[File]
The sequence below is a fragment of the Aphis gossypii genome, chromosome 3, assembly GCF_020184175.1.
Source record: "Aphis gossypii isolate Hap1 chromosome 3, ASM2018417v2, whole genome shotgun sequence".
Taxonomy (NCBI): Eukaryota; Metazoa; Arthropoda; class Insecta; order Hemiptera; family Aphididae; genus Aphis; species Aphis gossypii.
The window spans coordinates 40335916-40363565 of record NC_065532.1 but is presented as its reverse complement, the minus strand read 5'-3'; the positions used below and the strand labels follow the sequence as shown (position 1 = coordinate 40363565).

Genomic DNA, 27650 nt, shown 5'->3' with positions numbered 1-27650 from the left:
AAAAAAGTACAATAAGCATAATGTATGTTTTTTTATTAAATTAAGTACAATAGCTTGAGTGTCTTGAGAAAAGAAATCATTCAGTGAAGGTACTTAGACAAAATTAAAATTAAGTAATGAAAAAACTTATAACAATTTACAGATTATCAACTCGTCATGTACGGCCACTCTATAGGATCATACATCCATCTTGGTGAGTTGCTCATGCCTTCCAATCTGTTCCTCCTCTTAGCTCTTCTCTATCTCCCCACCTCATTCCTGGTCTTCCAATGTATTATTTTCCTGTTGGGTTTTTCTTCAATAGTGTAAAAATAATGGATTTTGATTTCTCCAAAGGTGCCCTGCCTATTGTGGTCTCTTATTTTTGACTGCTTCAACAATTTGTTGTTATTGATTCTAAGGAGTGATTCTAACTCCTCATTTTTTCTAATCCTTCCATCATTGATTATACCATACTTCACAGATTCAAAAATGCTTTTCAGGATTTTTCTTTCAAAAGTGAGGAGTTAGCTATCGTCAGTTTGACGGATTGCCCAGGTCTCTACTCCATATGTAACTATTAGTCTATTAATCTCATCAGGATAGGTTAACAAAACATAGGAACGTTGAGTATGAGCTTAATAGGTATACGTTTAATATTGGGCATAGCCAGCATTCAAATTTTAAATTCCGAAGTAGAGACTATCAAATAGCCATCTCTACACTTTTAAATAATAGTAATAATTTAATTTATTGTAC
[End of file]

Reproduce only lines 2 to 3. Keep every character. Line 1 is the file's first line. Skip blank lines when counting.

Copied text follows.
Source record: "Aphis gossypii isolate Hap1 chromosome 3, ASM2018417v2, whole genome shotgun sequence".
Taxonomy (NCBI): Eukaryota; Metazoa; Arthropoda; class Insecta; order Hemiptera; family Aphididae; genus Aphis; species Aphis gossypii.